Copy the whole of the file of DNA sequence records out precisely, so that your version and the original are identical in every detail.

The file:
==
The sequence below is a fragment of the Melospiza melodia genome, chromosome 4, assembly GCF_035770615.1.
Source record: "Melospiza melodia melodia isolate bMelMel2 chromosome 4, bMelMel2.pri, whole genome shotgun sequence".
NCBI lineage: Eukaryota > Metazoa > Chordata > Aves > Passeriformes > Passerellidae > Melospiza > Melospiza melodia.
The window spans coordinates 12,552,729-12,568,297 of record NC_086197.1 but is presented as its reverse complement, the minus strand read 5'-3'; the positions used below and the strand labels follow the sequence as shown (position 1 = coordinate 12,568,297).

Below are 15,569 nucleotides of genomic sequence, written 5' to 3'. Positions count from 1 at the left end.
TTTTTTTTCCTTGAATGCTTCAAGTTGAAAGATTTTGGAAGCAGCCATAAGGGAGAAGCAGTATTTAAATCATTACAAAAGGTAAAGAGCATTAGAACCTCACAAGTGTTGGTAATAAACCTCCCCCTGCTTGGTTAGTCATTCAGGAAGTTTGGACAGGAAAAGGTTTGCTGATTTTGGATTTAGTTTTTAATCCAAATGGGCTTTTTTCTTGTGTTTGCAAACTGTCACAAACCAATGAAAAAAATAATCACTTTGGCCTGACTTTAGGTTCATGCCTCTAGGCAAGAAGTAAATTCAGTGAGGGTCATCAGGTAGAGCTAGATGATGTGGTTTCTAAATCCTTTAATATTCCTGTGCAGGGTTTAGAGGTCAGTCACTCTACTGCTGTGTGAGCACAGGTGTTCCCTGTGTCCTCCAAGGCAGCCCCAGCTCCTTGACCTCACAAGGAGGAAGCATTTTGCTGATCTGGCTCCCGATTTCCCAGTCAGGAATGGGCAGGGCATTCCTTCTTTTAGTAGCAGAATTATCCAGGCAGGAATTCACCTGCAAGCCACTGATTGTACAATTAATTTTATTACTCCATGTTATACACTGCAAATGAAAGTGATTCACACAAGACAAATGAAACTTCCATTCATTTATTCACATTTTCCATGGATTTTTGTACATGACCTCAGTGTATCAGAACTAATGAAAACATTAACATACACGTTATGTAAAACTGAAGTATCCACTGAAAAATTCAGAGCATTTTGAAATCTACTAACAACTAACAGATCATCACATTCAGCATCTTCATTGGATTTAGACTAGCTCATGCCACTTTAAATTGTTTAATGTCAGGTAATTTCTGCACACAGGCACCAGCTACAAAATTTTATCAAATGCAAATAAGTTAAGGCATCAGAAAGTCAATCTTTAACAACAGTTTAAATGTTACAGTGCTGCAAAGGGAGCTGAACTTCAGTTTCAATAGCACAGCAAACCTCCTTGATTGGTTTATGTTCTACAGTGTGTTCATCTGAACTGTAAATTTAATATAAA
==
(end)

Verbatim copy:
The sequence below is a fragment of the Melospiza melodia genome, chromosome 4, assembly GCF_035770615.1.
Source record: "Melospiza melodia melodia isolate bMelMel2 chromosome 4, bMelMel2.pri, whole genome shotgun sequence".
NCBI lineage: Eukaryota > Metazoa > Chordata > Aves > Passeriformes > Passerellidae > Melospiza > Melospiza melodia.
The window spans coordinates 12,552,729-12,568,297 of record NC_086197.1 but is presented as its reverse complement, the minus strand read 5'-3'; the positions used below and the strand labels follow the sequence as shown (position 1 = coordinate 12,568,297).

Below are 15,569 nucleotides of genomic sequence, written 5' to 3'. Positions count from 1 at the left end.
TTTTTTTTCCTTGAATGCTTCAAGTTGAAAGATTTTGGAAGCAGCCATAAGGGAGAAGCAGTATTTAAATCATTACAAAAGGTAAAGAGCATTAGAACCTCACAAGTGTTGGTAATAAACCTCCCCCTGCTTGGTTAGTCATTCAGGAAGTTTGGACAGGAAAAGGTTTGCTGATTTTGGATTTAGTTTTTAATCCAAATGGGCTTTTTTCTTGTGTTTGCAAACTGTCACAAACCAATGAAAAAAATAATCACTTTGGCCTGACTTTAGGTTCATGCCTCTAGGCAAGAAGTAAATTCAGTGAGGGTCATCAGGTAGAGCTAGATGATGTGGTTTCTAAATCCTTTAATATTCCTGTGCAGGGTTTAGAGGTCAGTCACTCTACTGCTGTGTGAGCACAGGTGTTCCCTGTGTCCTCCAAGGCAGCCCCAGCTCCTTGACCTCACAAGGAGGAAGCATTTTGCTGATCTGGCTCCCGATTTCCCAGTCAGGAATGGGCAGGGCATTCCTTCTTTTAGTAGCAGAATTATCCAGGCAGGAATTCACCTGCAAGCCACTGATTGTACAATTAATTTTATTACTCCATGTTATACACTGCAAATGAAAGTGATTCACACAAGACAAATGAAACTTCCATTCATTTATTCACATTTTCCATGGATTTTTGTACATGACCTCAGTGTATCAGAACTAATGAAAACATTAACATACACGTTATGTAAAACTGAAGTATCCACTGAAAAATTCAGAGCATTTTGAAATCTACTAACAACTAACAGATCATCACATTCAGCATCTTCATTGGATTTAGACTAGCTCATGCCACTTTAAATTGTTTAATGTCAGGTAATTTCTGCACACAGGCACCAGCTACAAAATTTTATCAAATGCAAATAAGTTAAGGCATCAGAAAGTCAATCTTTAACAACAGTTTAAATGTTACAGTGCTGCAAAGGGAGCTGAACTTCAGTTTCAATAGCACAGCAAACCTCCTTGATTGGTTTATGTTCTACAGTGTGTTCATCTGAACTGTAAATTTAATATAAA